It illustrates just how stultifying Jerry Kerr found life upstairs at Dundee United that he jumped at the chance to resume his managerial career at lowly Forfar Athletic in 1974.
Kerr, credited as being the original harbinger of Dundee United’s glory days, could not resist one last mission following his move upstairs at Tannadice to accommodate Jim McLean’s arrival. Kerr, by now into his 60s, had every right to think he retained something of the old magic after his first 90 minutes back in the hot seat. Forfar had not won any of their opening six league games in the old Division Two but they won that September’s night: 2-0 at Station Park against Raith Rovers.
“He came in afterwards puffing on his pipe and said: ‘there you are, you’ll be all right now boys’,” recalls defender Bobby Hopcroft.
Except they were not all right; far from it. They didn’t win another game all season. Forfar’s campaign quickly went from bad to worse – and then to worst-ever. Vale of Leven did not manage a win in only 22 league games in 1891-92. But no side since then has endured such a miserable season as Forfar’s – to date at least.
Jimmy Kyles, the striker who scored twice in that solitary win over Raith and somehow reached double figures by the end of the campaign, has spent more than 40 years being blissfully unaware he features in British football infamy. “Ach, I didn’t even know that,” he said, when informed earlier this week, on the back of neighbours Brechin City’s attempt to steal Forfar’s crown.
What is it about Angus clubs and extremes? Arbroath of course have a more genuine reason to boast: the world’s biggest win, 36-0 over Bon Accord. But Brechin might soon be more widely known for something other than a hedge. The Glebe Park club announced earlier this week they were buying their season ticket holders – “over-18s only” – a stiff drink before tomorrow’s home clash with Queen of the South following “a long and difficult season”.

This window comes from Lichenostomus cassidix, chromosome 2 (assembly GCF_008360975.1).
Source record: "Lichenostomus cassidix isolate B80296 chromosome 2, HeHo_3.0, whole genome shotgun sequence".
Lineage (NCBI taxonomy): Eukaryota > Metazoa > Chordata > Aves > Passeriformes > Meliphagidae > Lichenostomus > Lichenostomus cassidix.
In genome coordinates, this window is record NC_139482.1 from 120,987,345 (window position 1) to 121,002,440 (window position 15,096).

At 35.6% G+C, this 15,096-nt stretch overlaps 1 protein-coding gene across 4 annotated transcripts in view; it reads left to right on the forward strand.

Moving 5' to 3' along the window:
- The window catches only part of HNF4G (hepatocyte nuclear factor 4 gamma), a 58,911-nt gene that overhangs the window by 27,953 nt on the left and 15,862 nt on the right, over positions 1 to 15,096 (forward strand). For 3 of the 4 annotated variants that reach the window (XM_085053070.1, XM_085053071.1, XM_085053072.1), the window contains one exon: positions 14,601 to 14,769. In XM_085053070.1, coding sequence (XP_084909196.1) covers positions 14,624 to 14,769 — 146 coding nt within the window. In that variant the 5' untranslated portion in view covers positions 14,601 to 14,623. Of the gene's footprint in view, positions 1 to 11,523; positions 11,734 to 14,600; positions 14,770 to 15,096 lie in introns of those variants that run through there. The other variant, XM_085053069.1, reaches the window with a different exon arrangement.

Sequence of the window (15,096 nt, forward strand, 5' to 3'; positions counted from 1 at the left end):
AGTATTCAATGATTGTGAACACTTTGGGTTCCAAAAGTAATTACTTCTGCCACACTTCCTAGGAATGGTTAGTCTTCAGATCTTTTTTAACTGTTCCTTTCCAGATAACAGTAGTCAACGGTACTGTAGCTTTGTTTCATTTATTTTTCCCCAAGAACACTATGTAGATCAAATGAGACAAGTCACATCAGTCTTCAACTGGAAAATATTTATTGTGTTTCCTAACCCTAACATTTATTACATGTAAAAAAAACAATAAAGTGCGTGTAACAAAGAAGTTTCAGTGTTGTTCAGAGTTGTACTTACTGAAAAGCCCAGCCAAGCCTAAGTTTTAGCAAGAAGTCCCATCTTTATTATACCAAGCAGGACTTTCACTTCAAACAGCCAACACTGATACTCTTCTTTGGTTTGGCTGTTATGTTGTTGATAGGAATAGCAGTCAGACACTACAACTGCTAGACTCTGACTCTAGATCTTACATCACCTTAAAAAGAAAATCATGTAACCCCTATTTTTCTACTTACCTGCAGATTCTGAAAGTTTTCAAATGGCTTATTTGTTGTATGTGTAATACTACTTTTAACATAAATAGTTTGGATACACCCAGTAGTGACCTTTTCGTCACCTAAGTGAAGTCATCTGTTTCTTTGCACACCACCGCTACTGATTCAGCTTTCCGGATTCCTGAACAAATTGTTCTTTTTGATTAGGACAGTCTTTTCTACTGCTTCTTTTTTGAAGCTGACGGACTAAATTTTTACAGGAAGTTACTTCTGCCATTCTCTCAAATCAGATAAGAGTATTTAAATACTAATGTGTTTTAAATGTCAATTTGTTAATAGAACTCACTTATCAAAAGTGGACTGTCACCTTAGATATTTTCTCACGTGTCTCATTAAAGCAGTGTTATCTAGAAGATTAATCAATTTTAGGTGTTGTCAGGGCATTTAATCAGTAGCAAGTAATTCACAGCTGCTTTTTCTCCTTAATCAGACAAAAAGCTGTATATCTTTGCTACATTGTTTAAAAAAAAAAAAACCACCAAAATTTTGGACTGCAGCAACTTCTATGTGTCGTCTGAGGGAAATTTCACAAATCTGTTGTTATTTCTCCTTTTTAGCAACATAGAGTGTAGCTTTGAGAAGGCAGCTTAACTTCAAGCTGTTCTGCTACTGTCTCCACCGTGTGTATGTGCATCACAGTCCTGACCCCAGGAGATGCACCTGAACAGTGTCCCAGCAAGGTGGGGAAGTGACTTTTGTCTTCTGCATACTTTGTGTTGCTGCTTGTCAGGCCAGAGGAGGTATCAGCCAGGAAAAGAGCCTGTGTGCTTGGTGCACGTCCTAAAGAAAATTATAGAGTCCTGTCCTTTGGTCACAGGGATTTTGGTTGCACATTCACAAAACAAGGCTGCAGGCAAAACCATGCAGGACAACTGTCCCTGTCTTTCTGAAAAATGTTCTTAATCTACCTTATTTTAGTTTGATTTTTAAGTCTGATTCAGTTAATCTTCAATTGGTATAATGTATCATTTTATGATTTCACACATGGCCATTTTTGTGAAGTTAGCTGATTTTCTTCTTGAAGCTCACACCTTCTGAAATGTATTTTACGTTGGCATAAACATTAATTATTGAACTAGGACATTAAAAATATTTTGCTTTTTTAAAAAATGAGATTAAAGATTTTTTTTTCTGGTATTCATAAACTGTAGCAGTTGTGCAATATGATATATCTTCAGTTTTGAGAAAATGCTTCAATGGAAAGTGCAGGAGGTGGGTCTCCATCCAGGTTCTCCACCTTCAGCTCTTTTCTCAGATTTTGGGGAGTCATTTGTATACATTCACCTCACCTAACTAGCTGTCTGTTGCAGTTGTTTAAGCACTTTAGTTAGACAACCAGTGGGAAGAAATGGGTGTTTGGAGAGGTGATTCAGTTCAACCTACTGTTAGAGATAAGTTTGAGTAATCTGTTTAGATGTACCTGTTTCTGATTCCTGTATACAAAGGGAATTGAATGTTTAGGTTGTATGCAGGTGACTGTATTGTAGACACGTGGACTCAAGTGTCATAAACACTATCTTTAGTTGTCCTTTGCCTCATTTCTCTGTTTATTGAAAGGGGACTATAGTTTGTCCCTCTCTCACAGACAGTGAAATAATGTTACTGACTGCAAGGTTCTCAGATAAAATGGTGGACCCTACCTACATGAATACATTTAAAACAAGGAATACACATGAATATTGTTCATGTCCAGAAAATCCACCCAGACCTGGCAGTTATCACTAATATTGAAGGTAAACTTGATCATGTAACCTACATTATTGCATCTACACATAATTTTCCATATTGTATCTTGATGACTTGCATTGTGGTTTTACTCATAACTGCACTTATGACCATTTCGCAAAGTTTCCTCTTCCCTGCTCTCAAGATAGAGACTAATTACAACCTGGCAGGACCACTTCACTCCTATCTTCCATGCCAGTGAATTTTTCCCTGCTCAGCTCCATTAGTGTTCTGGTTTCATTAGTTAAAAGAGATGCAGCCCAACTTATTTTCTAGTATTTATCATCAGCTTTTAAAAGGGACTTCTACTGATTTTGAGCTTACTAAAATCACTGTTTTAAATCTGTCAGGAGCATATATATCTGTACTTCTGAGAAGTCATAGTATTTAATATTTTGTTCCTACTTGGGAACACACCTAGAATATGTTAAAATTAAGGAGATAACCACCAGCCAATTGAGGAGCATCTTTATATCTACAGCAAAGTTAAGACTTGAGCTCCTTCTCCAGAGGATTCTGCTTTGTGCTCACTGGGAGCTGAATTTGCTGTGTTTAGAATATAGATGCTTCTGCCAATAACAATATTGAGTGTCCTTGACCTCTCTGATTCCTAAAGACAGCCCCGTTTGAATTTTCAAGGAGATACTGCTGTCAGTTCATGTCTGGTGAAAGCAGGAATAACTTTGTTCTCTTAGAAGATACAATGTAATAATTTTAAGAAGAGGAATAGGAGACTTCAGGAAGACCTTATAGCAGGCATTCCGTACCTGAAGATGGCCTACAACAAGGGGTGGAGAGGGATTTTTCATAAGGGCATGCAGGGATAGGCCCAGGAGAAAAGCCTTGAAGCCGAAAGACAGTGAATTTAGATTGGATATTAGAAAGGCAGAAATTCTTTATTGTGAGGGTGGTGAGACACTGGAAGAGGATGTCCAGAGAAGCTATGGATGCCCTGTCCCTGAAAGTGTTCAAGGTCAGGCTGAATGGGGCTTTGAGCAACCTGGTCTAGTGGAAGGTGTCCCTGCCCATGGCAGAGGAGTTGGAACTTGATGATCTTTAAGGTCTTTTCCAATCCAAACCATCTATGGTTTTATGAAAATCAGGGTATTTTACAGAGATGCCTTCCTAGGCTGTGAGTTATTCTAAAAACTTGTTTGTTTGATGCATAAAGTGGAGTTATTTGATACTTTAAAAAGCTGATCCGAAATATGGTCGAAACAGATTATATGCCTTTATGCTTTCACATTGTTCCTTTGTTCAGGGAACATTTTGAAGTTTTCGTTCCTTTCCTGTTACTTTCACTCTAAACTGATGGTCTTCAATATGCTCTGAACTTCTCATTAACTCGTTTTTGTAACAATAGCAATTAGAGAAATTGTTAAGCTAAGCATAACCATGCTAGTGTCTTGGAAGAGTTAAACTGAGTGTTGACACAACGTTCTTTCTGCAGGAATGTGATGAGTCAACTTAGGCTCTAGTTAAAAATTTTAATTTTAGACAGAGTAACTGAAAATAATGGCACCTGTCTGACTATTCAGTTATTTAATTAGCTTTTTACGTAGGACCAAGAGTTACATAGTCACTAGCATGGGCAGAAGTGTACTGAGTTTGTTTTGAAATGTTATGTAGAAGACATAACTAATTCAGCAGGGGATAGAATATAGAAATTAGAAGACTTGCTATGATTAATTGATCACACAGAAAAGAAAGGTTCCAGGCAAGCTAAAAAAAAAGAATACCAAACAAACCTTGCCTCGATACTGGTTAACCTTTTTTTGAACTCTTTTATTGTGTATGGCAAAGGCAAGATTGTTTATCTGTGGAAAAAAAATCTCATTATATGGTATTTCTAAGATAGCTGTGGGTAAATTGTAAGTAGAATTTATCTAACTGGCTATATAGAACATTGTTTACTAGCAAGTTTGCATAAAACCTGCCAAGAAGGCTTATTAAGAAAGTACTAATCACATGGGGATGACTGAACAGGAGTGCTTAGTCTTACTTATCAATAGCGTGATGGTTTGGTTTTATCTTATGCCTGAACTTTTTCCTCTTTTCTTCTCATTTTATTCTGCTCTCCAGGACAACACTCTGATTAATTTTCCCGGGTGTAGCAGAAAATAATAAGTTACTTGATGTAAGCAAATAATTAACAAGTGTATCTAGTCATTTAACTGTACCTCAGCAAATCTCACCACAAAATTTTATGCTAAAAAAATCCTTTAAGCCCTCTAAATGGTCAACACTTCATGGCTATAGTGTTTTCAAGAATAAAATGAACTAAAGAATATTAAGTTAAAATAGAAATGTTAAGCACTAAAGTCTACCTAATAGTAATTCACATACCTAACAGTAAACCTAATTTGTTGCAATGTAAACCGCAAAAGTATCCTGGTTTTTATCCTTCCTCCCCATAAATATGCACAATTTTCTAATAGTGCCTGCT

That’s one way of putting it. Brechin are currently without a league win in their Championship campaign, which concludes tomorrow. Their last game in a season in which they have far from disgraced themselves has been lent something of a cup-final edge. “The players have their own personal pride to play for,” says Brechin City chairman Ken Ferguson. “They do not want to have that tag of being remembered as the team not to have had a win in the league.”
The best Darren Dods’ Brechin side can now do is share the ignominy which fell on Forfar, Kerr, Kyles et al in 1974-75. At least Kyles has something with which to silence the scoffers: a hat-trick at Hampden later in his career for Brechin City against Queen’s Park: “Two at the Celtic end, one at the Rangers end, we won 3-1.” He wonders whether he is the only Dundonian to achieve this feat.
What needs no clarification is the full awfulness of the Forfar campaign in question. It is there in black and white. Kerr’s assurance things were now looking up held true for the second game of his reign as well – a 2-2 draw with Clydebank.
Forfar were still unbeaten under Kerr when they travelled to face Queen of he South in his third outing as manager. They were thrashed 7-0. They lost their next game 3-0 against Stenhousemuir. They then scored three at Albion Rovers but conceded five. There were successive 5-0 thrashings by Stenhousemuir and Albion Rovers again later in the season.
There was not even any respite in the Scottish Cup. Highland League Ross County came down to Station Park and knocked the hosts out 3-2.